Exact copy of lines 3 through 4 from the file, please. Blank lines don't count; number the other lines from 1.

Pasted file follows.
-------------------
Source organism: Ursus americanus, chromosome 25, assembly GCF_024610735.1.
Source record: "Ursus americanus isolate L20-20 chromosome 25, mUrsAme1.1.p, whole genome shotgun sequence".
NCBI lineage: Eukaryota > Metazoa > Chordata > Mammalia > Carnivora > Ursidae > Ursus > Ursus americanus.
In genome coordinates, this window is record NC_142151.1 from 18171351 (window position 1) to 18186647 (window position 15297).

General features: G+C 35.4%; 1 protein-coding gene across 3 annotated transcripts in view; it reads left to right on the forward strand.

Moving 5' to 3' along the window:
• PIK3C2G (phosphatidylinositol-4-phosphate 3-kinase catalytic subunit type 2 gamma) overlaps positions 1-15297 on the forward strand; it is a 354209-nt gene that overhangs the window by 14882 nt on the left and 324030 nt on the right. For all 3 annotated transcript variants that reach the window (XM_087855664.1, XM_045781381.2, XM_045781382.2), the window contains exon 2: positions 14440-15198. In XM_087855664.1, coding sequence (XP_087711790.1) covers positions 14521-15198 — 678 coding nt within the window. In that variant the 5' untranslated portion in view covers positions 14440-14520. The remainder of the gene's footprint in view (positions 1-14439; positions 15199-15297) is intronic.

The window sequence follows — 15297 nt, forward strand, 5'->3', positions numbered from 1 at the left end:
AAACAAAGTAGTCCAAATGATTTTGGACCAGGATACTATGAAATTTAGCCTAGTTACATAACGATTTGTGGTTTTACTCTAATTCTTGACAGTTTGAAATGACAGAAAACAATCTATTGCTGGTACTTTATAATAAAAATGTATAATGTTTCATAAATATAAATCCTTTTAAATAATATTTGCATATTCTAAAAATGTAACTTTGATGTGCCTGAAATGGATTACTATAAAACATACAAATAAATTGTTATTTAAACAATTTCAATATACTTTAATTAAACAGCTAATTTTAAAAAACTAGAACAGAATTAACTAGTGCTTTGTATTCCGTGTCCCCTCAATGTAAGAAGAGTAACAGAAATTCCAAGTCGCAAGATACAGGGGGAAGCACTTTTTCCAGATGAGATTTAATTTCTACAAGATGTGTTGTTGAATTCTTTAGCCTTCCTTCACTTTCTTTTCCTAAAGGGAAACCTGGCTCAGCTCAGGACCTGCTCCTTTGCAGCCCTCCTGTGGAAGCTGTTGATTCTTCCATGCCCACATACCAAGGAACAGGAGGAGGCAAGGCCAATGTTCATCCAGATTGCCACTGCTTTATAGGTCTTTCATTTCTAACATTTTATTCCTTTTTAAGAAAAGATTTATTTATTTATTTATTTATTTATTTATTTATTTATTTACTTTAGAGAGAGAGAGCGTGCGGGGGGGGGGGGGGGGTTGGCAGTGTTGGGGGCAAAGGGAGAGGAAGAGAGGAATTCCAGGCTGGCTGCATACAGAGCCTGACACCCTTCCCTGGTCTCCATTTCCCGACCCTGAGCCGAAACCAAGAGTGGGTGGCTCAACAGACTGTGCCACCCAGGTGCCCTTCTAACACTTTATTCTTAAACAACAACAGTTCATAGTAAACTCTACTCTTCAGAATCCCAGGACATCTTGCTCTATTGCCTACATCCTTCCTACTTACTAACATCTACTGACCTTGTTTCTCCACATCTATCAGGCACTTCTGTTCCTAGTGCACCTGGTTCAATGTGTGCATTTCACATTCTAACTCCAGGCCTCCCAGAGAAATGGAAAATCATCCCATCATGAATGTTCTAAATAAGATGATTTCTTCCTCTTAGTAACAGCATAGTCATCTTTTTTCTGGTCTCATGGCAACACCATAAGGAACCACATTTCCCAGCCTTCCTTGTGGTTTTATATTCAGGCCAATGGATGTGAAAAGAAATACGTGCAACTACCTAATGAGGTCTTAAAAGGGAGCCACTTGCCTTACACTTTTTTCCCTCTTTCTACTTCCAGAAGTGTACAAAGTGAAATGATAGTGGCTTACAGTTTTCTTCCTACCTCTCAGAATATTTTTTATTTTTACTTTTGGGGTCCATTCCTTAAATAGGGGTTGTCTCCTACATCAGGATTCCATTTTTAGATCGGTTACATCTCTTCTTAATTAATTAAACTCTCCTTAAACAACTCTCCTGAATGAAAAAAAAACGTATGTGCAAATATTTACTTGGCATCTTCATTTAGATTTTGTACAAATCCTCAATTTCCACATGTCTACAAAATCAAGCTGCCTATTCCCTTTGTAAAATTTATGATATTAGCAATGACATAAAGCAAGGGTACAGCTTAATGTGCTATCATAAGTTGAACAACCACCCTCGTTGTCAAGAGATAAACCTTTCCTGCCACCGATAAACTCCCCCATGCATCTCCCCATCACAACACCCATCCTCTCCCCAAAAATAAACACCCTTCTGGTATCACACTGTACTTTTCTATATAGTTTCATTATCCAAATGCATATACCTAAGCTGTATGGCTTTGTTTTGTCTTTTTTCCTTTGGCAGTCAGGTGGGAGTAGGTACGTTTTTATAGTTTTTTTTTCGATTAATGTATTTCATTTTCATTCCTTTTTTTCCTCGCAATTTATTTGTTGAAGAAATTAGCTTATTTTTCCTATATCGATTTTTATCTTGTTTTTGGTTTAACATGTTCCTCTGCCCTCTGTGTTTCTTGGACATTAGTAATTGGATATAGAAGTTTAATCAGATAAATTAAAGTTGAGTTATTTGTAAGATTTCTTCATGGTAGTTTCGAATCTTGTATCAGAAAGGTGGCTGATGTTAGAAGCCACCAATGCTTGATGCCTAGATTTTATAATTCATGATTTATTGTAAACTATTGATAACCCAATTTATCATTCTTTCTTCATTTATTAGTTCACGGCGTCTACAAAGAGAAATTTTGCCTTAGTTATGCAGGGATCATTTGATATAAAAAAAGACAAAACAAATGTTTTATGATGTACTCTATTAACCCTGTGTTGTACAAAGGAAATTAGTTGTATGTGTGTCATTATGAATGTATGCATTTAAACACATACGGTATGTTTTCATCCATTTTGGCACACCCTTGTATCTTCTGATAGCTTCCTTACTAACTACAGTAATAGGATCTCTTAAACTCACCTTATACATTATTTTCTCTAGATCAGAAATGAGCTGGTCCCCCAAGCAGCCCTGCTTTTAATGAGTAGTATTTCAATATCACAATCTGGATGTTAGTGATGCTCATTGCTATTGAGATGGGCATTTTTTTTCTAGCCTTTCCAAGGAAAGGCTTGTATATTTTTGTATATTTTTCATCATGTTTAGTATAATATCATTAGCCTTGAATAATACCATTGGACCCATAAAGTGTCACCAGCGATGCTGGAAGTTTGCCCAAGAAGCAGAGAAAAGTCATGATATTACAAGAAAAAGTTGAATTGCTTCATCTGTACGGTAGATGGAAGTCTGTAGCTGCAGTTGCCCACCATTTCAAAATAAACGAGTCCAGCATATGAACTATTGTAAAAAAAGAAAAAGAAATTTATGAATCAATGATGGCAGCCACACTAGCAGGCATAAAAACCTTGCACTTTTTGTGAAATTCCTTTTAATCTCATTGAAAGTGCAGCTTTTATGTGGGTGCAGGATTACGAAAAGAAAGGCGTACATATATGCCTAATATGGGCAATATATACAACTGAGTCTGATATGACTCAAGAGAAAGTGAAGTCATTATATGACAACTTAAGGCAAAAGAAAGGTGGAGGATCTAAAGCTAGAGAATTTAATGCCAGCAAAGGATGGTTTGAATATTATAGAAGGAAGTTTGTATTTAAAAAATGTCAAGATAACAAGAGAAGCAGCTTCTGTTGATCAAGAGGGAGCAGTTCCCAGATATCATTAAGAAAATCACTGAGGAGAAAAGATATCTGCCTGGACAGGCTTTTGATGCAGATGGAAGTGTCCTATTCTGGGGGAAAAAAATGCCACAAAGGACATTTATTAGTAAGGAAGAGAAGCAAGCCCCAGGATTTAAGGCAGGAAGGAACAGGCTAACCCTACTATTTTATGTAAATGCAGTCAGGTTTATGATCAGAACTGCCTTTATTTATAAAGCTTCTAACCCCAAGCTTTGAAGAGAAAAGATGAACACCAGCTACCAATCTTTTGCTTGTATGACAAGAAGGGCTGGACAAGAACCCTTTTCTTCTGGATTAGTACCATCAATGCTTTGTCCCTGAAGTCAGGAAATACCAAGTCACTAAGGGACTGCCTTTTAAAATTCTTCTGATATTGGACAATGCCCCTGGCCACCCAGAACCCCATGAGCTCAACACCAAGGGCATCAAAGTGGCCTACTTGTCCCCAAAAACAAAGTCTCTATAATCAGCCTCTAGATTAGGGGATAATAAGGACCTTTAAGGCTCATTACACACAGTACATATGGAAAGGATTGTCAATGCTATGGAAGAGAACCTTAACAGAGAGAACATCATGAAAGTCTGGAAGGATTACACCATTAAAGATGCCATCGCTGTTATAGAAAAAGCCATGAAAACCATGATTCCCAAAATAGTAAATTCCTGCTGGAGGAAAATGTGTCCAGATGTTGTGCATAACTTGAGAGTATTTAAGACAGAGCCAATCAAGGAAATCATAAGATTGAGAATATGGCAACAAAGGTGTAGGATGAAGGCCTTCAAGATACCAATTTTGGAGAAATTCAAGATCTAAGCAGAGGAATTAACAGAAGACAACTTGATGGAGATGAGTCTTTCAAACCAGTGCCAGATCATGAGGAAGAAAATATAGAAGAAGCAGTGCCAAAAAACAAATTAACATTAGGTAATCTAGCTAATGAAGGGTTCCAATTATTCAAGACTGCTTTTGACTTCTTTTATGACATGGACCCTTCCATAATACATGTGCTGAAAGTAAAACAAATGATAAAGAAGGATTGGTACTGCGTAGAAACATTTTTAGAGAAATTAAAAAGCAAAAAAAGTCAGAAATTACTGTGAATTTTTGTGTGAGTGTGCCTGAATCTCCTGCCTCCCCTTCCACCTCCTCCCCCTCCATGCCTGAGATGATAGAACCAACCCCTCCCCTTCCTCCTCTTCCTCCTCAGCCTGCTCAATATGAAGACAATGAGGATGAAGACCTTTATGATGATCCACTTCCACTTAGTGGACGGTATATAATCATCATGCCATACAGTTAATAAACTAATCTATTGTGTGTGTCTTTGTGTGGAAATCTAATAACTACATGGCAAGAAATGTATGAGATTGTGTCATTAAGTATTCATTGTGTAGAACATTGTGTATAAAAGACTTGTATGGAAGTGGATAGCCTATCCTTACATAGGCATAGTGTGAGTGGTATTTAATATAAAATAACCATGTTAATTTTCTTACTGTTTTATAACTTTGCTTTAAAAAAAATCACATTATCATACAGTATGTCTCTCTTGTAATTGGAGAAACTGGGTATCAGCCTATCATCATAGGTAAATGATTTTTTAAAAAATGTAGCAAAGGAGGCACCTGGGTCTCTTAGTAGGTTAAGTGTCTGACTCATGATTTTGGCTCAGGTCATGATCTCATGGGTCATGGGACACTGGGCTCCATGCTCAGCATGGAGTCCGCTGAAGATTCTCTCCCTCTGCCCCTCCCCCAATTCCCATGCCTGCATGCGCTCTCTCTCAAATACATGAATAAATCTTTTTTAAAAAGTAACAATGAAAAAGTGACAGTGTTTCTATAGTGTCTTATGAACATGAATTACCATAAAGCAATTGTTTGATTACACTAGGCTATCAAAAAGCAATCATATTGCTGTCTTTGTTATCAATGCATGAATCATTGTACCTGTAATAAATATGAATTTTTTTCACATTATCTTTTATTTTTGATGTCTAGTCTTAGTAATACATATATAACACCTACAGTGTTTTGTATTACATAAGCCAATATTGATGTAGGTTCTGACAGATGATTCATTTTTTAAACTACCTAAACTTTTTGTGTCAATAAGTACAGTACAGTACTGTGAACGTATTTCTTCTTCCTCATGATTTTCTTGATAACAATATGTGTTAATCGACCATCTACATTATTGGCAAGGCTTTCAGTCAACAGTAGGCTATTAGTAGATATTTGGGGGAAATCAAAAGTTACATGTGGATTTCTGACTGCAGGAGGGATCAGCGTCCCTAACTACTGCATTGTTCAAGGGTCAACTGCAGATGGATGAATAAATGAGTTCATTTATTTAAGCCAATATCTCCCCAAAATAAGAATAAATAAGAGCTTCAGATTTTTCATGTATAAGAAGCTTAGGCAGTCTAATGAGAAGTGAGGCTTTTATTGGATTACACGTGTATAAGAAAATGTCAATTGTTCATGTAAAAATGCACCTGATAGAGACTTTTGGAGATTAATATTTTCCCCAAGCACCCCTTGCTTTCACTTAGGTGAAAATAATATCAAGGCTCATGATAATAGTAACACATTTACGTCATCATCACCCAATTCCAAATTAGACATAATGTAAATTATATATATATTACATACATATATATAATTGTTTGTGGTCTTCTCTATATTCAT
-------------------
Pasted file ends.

NCBI lineage: Eukaryota > Metazoa > Chordata > Mammalia > Carnivora > Ursidae > Ursus > Ursus americanus.
In genome coordinates, this window is record NC_142151.1 from 18171351 (window position 1) to 18186647 (window position 15297).